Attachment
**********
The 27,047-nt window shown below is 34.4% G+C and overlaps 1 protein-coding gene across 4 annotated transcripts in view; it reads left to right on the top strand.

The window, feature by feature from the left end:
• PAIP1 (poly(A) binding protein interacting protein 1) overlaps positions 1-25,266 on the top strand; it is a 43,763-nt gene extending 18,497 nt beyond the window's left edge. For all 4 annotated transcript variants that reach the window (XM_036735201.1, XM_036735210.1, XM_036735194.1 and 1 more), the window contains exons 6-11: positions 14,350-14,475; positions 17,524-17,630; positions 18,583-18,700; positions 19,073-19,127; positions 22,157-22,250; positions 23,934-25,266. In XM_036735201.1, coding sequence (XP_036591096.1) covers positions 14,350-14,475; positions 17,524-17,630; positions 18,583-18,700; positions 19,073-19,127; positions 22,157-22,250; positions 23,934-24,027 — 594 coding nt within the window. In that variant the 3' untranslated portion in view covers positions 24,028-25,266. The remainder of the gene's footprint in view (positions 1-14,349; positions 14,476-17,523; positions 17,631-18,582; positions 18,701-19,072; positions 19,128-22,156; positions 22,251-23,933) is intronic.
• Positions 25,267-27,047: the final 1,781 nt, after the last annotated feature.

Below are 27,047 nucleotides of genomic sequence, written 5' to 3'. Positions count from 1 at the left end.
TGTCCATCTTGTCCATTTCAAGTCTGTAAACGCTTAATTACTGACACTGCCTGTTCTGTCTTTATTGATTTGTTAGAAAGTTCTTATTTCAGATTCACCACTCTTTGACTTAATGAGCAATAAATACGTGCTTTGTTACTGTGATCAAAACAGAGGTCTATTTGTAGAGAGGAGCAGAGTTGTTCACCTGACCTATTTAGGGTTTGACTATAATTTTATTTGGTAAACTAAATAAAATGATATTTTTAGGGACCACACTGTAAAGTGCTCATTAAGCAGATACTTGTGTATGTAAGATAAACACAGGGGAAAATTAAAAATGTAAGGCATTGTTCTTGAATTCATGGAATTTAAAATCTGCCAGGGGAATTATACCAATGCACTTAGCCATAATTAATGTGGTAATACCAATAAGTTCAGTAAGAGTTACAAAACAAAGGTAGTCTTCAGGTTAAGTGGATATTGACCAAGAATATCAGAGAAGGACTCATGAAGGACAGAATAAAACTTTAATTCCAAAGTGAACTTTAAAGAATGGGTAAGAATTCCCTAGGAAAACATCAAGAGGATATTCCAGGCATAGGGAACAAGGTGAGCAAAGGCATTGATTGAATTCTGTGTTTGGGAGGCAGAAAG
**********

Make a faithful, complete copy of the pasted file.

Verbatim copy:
The 27,047-nt window shown below is 34.4% G+C and overlaps 1 protein-coding gene across 4 annotated transcripts in view; it reads left to right on the top strand.

The window, feature by feature from the left end:
• PAIP1 (poly(A) binding protein interacting protein 1) overlaps positions 1-25,266 on the top strand; it is a 43,763-nt gene extending 18,497 nt beyond the window's left edge. For all 4 annotated transcript variants that reach the window (XM_036735201.1, XM_036735210.1, XM_036735194.1 and 1 more), the window contains exons 6-11: positions 14,350-14,475; positions 17,524-17,630; positions 18,583-18,700; positions 19,073-19,127; positions 22,157-22,250; positions 23,934-25,266. In XM_036735201.1, coding sequence (XP_036591096.1) covers positions 14,350-14,475; positions 17,524-17,630; positions 18,583-18,700; positions 19,073-19,127; positions 22,157-22,250; positions 23,934-24,027 — 594 coding nt within the window. In that variant the 3' untranslated portion in view covers positions 24,028-25,266. The remainder of the gene's footprint in view (positions 1-14,349; positions 14,476-17,523; positions 17,631-18,582; positions 18,701-19,072; positions 19,128-22,156; positions 22,251-23,933) is intronic.
• Positions 25,267-27,047: the final 1,781 nt, after the last annotated feature.

Below are 27,047 nucleotides of genomic sequence, written 5' to 3'. Positions count from 1 at the left end.
TGTCCATCTTGTCCATTTCAAGTCTGTAAACGCTTAATTACTGACACTGCCTGTTCTGTCTTTATTGATTTGTTAGAAAGTTCTTATTTCAGATTCACCACTCTTTGACTTAATGAGCAATAAATACGTGCTTTGTTACTGTGATCAAAACAGAGGTCTATTTGTAGAGAGGAGCAGAGTTGTTCACCTGACCTATTTAGGGTTTGACTATAATTTTATTTGGTAAACTAAATAAAATGATATTTTTAGGGACCACACTGTAAAGTGCTCATTAAGCAGATACTTGTGTATGTAAGATAAACACAGGGGAAAATTAAAAATGTAAGGCATTGTTCTTGAATTCATGGAATTTAAAATCTGCCAGGGGAATTATACCAATGCACTTAGCCATAATTAATGTGGTAATACCAATAAGTTCAGTAAGAGTTACAAAACAAAGGTAGTCTTCAGGTTAAGTGGATATTGACCAAGAATATCAGAGAAGGACTCATGAAGGACAGAATAAAACTTTAATTCCAAAGTGAACTTTAAAGAATGGGTAAGAATTCCCTAGGAAAACATCAAGAGGATATTCCAGGCATAGGGAACAAGGTGAGCAAAGGCATTGATTGAATTCTGTGTTTGGGAGGCAGAAAG